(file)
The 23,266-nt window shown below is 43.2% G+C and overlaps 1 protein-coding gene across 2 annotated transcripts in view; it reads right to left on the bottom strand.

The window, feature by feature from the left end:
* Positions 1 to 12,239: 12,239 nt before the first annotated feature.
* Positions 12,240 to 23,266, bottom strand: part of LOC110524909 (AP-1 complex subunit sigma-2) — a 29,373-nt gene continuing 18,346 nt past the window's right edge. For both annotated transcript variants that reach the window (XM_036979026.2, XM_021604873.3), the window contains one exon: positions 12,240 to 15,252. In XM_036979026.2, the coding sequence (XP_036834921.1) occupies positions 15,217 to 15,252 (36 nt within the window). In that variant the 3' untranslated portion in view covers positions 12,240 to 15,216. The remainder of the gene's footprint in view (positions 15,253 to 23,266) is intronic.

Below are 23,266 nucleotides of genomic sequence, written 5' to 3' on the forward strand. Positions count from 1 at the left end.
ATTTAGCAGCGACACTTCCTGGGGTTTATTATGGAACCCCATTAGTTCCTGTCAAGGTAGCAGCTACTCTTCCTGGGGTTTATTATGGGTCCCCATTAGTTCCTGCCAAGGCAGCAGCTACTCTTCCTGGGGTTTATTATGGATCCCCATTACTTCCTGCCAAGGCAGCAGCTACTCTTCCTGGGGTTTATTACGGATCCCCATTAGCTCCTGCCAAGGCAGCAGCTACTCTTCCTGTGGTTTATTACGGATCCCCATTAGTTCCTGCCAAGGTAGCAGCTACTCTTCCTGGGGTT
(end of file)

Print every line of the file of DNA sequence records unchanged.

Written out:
The 23,266-nt window shown below is 43.2% G+C and overlaps 1 protein-coding gene across 2 annotated transcripts in view; it reads right to left on the bottom strand.

The window, feature by feature from the left end:
* Positions 1 to 12,239: 12,239 nt before the first annotated feature.
* Positions 12,240 to 23,266, bottom strand: part of LOC110524909 (AP-1 complex subunit sigma-2) — a 29,373-nt gene continuing 18,346 nt past the window's right edge. For both annotated transcript variants that reach the window (XM_036979026.2, XM_021604873.3), the window contains one exon: positions 12,240 to 15,252. In XM_036979026.2, the coding sequence (XP_036834921.1) occupies positions 15,217 to 15,252 (36 nt within the window). In that variant the 3' untranslated portion in view covers positions 12,240 to 15,216. The remainder of the gene's footprint in view (positions 15,253 to 23,266) is intronic.

Below are 23,266 nucleotides of genomic sequence, written 5' to 3' on the forward strand. Positions count from 1 at the left end.
ATTTAGCAGCGACACTTCCTGGGGTTTATTATGGAACCCCATTAGTTCCTGTCAAGGTAGCAGCTACTCTTCCTGGGGTTTATTATGGGTCCCCATTAGTTCCTGCCAAGGCAGCAGCTACTCTTCCTGGGGTTTATTATGGATCCCCATTACTTCCTGCCAAGGCAGCAGCTACTCTTCCTGGGGTTTATTACGGATCCCCATTAGCTCCTGCCAAGGCAGCAGCTACTCTTCCTGTGGTTTATTACGGATCCCCATTAGTTCCTGCCAAGGTAGCAGCTACTCTTCCTGGGGTT